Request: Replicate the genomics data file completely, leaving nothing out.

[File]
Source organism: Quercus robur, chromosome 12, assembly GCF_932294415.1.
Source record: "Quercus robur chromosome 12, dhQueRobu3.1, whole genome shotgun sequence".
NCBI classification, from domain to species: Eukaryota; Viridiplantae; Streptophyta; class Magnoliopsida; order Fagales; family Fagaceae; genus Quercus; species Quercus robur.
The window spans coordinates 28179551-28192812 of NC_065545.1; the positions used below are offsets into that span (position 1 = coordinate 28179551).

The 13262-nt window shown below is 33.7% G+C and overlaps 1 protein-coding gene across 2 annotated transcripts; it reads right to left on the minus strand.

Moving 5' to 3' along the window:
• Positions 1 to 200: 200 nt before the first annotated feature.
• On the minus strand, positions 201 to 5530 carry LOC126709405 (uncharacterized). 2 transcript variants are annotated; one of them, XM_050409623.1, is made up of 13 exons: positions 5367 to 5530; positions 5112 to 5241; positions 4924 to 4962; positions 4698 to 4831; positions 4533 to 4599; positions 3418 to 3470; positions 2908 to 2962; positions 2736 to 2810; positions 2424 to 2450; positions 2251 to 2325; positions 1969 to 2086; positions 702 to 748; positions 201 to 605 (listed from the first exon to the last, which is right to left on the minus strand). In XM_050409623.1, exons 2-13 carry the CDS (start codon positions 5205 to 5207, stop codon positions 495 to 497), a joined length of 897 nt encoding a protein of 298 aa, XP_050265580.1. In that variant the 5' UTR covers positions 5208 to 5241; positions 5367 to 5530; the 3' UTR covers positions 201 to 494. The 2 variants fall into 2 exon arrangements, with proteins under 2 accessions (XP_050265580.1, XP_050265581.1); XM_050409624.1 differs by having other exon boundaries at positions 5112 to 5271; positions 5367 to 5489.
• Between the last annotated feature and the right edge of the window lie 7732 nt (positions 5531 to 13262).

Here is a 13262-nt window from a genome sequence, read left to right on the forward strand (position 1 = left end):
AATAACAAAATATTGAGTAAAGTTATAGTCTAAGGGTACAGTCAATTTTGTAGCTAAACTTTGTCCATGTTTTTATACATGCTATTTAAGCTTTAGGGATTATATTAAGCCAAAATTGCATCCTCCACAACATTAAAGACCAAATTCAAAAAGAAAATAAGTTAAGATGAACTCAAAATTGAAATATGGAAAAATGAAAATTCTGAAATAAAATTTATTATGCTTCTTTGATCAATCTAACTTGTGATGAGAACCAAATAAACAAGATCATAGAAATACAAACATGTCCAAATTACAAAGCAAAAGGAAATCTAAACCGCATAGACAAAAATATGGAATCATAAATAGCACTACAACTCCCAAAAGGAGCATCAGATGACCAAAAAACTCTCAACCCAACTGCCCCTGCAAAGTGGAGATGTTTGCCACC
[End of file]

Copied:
Source organism: Quercus robur, chromosome 12, assembly GCF_932294415.1.
Source record: "Quercus robur chromosome 12, dhQueRobu3.1, whole genome shotgun sequence".
NCBI classification, from domain to species: Eukaryota; Viridiplantae; Streptophyta; class Magnoliopsida; order Fagales; family Fagaceae; genus Quercus; species Quercus robur.
The window spans coordinates 28179551-28192812 of NC_065545.1; the positions used below are offsets into that span (position 1 = coordinate 28179551).

The 13262-nt window shown below is 33.7% G+C and overlaps 1 protein-coding gene across 2 annotated transcripts; it reads right to left on the minus strand.

Moving 5' to 3' along the window:
• Positions 1 to 200: 200 nt before the first annotated feature.
• On the minus strand, positions 201 to 5530 carry LOC126709405 (uncharacterized). 2 transcript variants are annotated; one of them, XM_050409623.1, is made up of 13 exons: positions 5367 to 5530; positions 5112 to 5241; positions 4924 to 4962; positions 4698 to 4831; positions 4533 to 4599; positions 3418 to 3470; positions 2908 to 2962; positions 2736 to 2810; positions 2424 to 2450; positions 2251 to 2325; positions 1969 to 2086; positions 702 to 748; positions 201 to 605 (listed from the first exon to the last, which is right to left on the minus strand). In XM_050409623.1, exons 2-13 carry the CDS (start codon positions 5205 to 5207, stop codon positions 495 to 497), a joined length of 897 nt encoding a protein of 298 aa, XP_050265580.1. In that variant the 5' UTR covers positions 5208 to 5241; positions 5367 to 5530; the 3' UTR covers positions 201 to 494. The 2 variants fall into 2 exon arrangements, with proteins under 2 accessions (XP_050265580.1, XP_050265581.1); XM_050409624.1 differs by having other exon boundaries at positions 5112 to 5271; positions 5367 to 5489.
• Between the last annotated feature and the right edge of the window lie 7732 nt (positions 5531 to 13262).

Here is a 13262-nt window from a genome sequence, read left to right on the forward strand (position 1 = left end):
AATAACAAAATATTGAGTAAAGTTATAGTCTAAGGGTACAGTCAATTTTGTAGCTAAACTTTGTCCATGTTTTTATACATGCTATTTAAGCTTTAGGGATTATATTAAGCCAAAATTGCATCCTCCACAACATTAAAGACCAAATTCAAAAAGAAAATAAGTTAAGATGAACTCAAAATTGAAATATGGAAAAATGAAAATTCTGAAATAAAATTTATTATGCTTCTTTGATCAATCTAACTTGTGATGAGAACCAAATAAACAAGATCATAGAAATACAAACATGTCCAAATTACAAAGCAAAAGGAAATCTAAACCGCATAGACAAAAATATGGAATCATAAATAGCACTACAACTCCCAAAAGGAGCATCAGATGACCAAAAAACTCTCAACCCAACTGCCCCTGCAAAGTGGAGATGTTTGCCACC